• High Quality Health Care Depends on Knowing a Community’s ‘Vital Signs’

    FOR IMMEDIATE RELEASE: Thursday, June 2, 2016

    Leslie Champlin
    Senior Public Relations Strategist
    (800) 274-2237, Ext. 5224

    WASHINGTON, DC — Patients’ neighborhoods directly affect their health, and information about those neighborhoods should be a part of each patient’s electronic health record. That’s the call from Robert Graham Center policy analysts Lauren Hughes, MD, MPH, and Andrew Bazemore, MD, MPH.

    Writing in “Community Vital Signs: Taking the pulse of the community while caring for patients” in the May-June issue of the Journal of the American Board of Family Medicine, Hughes and Bazemore say a neighborhood’s poverty rate, education level, availability of social services, even grocery store locations determine whether a patient has access to care or the amenities that make a healthy lifestyle possible. Physicians should have such information as readily available as their patients’ blood pressure, temperature and other physiological vital signs.

    “While patients’ vital signs provide a glimpse into their physical wellness, we lack analogous information about the neighborhoods in which they live, learn, work, and play – patients’ community vital signs,” write Hughes and Bazemore. “Community vital signs could be independent social determinants of health, such as poverty level, education attained, or employment status, or they could be indices of these factors. Either way, community vitals convey contextual social deprivation and associated risks based on where patients live -- important information that could influence point-of-care decisions similar to physiologic vital signs.”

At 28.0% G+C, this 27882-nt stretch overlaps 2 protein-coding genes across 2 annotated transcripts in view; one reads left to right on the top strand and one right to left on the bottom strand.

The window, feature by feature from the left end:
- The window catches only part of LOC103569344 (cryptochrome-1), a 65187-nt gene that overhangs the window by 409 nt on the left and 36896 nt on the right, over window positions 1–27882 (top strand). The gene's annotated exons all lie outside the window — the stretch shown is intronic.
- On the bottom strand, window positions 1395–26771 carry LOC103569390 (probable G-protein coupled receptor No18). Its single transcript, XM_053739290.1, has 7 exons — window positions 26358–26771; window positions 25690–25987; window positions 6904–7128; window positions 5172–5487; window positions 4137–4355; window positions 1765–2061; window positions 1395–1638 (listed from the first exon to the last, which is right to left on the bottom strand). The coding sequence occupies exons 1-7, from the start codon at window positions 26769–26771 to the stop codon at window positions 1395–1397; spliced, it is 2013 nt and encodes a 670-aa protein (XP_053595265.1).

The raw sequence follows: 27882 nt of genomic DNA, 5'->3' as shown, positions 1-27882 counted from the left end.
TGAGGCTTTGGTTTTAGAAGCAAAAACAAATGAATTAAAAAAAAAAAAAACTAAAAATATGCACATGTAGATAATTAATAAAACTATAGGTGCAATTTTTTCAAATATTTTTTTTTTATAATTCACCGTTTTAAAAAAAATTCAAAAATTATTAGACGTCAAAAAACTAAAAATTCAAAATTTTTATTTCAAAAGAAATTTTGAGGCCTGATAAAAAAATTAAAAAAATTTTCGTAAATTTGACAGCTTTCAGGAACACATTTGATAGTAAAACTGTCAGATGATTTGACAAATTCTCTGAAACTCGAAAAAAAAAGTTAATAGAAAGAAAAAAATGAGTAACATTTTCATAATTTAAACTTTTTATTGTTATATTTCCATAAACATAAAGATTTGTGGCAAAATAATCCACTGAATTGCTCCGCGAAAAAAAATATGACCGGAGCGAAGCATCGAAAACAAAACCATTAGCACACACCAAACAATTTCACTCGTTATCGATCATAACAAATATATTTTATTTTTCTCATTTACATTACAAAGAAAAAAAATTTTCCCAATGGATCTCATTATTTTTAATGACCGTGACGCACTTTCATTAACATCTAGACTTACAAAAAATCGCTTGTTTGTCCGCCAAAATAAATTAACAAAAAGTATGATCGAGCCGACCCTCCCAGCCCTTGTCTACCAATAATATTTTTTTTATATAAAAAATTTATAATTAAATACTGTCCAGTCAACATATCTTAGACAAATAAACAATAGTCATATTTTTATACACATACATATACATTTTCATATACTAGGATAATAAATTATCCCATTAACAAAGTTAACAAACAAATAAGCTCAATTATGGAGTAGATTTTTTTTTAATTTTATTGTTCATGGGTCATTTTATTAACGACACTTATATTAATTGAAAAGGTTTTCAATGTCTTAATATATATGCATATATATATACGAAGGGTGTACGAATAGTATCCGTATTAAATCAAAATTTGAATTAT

Incorporating such information into electronic health records is possible, they say. Community vital signs can be generated by already available population health data down to the zip code level, census tract or city block. That information can be linked to patient address data from EHRs.

    “These linked data, once imported into EHRs, would help primary care practices understand the context in which their patients reside, increase awareness of resultant health risks, and tailor clinical interventions based on neighborhood and local public health factors,” Hughes and Bazemore write.

    They point to Community Rx, a patient-centered community services initiative in which each patient’s electronic health record generates a customized map of local health and social resources that is individual tailored to the patient’s address and diagnosis.

    “Instead of simply recommending that patients eat better and exercise more, primary care clinicians are able to help patients connect to local resources they can use on a regular basis in their daily lives,” they write. “…We have long known that place matters to personal and population health. Neighborhood-level social determinants of health have begun to shape local public health and policy interventions, but it is now time for primary care clinicians to harness the power of community vital signs to improve the health of our patients and our communities.”


    About the Robert Graham Center

    The Robert Graham Center for Policy Studies in Family Medicine and Primary Care works to improve individual and population health by enhancing the delivery of primary care. The Center staff generates and analyzes evidence that brings a family medicine and primary care perspective to health policy deliberations at local, state, and national levels.

    Founded in 1999, the Robert Graham Center is an independent research unit affiliated with the American Academy of Family Physicians (AAFP). The information and opinions contained in research from the Center do not necessarily reflect the views or policy of the AAFP.